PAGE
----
Friedrich Nietzsche: The Enlightenment, Christianity, and the Philosopher of the Hammer

Nietzsche1882Ever since I was in college, Friedrich Nietzsche has long fascinated me, although I’ll admit it right now: I couldn’t understand him 85% of the time. After struggling through his various works like Beyond Good and Evil, The Anti-Christ, Thus Spoke Zarathustraand The Twilight of the Idols, all I had really come away with was a handful of very insightful and insane quotes, and an odd sense in my mind that there was something really penetratingly genius in Nietzsche that somehow always slipped beyond my reach and back into the ramblings of that madman.

A few Christmases ago, I purchased a short introduction by Lucy Huskinson on the philosophy of Nietzsche, and for the first time in my life I felt like I actually “got” him…sort of. What I realized was that all of Nietzsche’s most famous, most controversial, and most influential teachings and concepts simply will stay incomprehensible to you unless you try to understand them against the backdrop of the Modern-Enlightenment-influenced 19th Century European Christianity. If that makes absolutely no sense to you, don’t worry. Hopefully, I’ll be able to explain things better over the next few posts.


In the 18th Century, the Enlightenment swept through Europe. At the risk of over-simplifying things, the world seemed to be divided into two camps. First, there was the “old world,” that was characterized by monarchies, irrational superstition, and religion. Then there was the “new world,” that was characterized by democracy, reason, and science. It was around this time that the very term “medieval” was invented. It was a propaganda term that sought to denigrate the time in Europe when the Catholic Church wielded the most influence. That time was “the dark ages”—why? Because the Catholic Church was in charge! There was no learning, no advances, no logic or reason, because blind, superstitious religion snuffed out any sort of independent, rational thought!

Of course, such a characterization of Europe during that time is completely false. It is shockingly tragic to find that most people even today still think that. What does that prove? That the masters of 18th-19th century propaganda did their job well, and that 20th-21st century people—the grandchildren of the so-called “Enlightenment” are still buying it.

With the Enlightenment, there came an attack on religion in the name of reason. It was at this time that modern biblical studies was born. Hosts of biblical scholars (mostly from Germany) proceeded to attack the credibility of the Bible and the veracity of the traditional Christian faith. But what had happened in France (namely, the Reign of Terror) had no doubt scared the rest of Europe enough to put on the breaks to such violent revolution…at least a bit:

“Yes…” said the 19th century children of the 18th century Enlightenment, “…the Bible isn’t ‘true.’ Yes, the Bible isn’t reliable. Yes, the Church is outdated and wrong about its teachings about Jesus and God; BUT NO…we don’t have to discard Christian morality! Reason tells us that there probably was a God who created the world. But with all its natural laws, it works like a machine, and therefore God really isn’t needed in the created order. Therefore, there is no ‘revelation’ in the Bible. God hasn’t ‘revealed’ to us what is morally right. We can use our reason to figure that out. Indeed, science and reason and democracy will usher in a new, more enlightened, kinder, gentler religion.”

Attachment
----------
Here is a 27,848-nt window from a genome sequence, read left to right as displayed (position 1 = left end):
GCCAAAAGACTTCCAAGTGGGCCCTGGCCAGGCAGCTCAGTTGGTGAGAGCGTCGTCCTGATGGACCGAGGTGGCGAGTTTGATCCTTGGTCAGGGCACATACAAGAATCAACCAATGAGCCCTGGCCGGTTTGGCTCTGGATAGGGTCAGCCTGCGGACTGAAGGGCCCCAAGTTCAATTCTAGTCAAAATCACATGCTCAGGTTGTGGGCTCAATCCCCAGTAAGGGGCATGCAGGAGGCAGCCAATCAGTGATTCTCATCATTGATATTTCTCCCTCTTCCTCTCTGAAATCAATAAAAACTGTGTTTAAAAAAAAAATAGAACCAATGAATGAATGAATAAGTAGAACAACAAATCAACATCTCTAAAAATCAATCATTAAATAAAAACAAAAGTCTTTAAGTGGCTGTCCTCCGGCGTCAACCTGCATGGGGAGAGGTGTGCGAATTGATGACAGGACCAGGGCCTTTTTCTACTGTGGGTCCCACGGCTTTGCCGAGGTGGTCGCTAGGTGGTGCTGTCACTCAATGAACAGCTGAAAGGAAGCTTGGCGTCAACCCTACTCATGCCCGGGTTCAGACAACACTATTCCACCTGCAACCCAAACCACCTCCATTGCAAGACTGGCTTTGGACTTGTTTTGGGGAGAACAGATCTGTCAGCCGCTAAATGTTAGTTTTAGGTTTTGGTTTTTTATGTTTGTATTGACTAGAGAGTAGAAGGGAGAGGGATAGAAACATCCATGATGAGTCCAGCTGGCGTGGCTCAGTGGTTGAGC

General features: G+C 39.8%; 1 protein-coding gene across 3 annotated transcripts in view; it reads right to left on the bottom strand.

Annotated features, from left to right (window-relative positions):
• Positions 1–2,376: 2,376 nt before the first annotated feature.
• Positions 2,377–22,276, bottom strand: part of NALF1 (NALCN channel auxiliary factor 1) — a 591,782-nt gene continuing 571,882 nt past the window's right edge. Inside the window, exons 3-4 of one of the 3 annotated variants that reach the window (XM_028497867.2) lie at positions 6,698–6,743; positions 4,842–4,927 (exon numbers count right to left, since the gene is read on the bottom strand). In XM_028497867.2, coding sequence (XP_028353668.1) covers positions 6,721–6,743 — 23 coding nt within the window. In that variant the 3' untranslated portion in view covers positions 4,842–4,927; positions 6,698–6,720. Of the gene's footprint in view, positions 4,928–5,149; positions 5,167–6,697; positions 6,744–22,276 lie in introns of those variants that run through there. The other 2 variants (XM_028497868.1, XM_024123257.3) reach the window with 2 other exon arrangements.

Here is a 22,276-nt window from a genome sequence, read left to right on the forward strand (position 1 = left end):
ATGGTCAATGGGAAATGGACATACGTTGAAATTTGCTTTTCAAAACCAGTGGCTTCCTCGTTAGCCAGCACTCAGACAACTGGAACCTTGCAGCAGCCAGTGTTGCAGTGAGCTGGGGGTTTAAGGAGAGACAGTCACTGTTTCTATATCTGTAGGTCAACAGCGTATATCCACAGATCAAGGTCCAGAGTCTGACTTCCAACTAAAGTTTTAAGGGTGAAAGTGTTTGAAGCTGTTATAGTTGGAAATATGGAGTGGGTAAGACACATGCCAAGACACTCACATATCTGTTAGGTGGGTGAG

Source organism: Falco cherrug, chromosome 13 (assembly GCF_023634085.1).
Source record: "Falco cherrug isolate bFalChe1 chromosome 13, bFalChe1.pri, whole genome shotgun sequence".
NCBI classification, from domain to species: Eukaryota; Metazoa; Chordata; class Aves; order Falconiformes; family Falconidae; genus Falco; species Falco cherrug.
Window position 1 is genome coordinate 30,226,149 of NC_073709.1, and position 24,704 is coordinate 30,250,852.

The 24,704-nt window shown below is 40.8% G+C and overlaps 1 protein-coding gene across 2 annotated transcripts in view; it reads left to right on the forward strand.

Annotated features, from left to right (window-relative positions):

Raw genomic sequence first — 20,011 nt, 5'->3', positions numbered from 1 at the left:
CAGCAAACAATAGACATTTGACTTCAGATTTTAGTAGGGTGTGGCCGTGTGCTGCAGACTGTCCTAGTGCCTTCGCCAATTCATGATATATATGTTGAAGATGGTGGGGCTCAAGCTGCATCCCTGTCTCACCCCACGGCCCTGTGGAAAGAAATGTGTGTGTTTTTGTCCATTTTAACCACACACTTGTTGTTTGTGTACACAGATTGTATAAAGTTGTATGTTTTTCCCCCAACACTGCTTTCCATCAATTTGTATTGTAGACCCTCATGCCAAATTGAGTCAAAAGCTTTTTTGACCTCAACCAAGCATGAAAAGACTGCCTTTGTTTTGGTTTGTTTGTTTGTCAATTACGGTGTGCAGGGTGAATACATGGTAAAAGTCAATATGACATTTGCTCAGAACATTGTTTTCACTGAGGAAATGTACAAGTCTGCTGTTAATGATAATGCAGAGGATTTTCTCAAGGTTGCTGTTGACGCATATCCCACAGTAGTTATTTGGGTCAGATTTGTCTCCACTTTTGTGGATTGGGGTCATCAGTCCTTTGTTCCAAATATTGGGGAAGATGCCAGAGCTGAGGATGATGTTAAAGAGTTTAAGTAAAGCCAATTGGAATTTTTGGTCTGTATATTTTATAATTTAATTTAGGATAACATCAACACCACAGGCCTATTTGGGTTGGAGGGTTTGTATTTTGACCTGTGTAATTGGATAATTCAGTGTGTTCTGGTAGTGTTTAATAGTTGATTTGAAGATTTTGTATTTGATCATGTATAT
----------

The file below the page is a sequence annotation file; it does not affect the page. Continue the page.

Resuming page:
Such a view caught on like wildfire…even in major portions of the Church throughout Europe. This was the Victorian Era. The Christian religion that was accepted in society was one that preached (1) mental adherence to a handful of theological propositions, and (2) good behavior for the betterment of society. It was institutionalized liberal Christianity—and it was this trend that Nietzsche railed against.

Now Nietzsche was by no means a “secret Christian” who was merely speaking out against the 19th century neutered heresy of Christianity. When he says he hates Christianity, we should take him at his word, but we should also realize that his venom was directed at a kind of Christianity that many Christians like Soren Kierkegaard and others saw equally as abhorrent. In short, Christians today can actually learn a lot from Nietzsche. For he saw the way 19th century “quasi-Christian” Europe went about viewing reality, and prophetically pronounced judgment on its weak, hollow, and superficial worldview. Unfortunately, much of modern Christianity has unwittingly bought into the overall arching narrative of the Enlightenment, and thus feels threatened by Nietzsche’s condemnations. And perhaps it should feel threatened…for Nietzsche violently shakes things up, and anything that is not strong enough will crumble.

Will to Power/Will to Truth

One of Nietzsche’s fundamental criticisms of the modern world in general, and the modern version of Christianity in particular is that people are self-imprisoned slaves to the need to feel secure and safe. Reality is so chaotic, that most people cannot deal with it, and so “…many of us need and desire permanent structures of meaning, and that this need drives us towards projecting illusory structures on to the flux of reality in order to hide its meaningless nature” (3).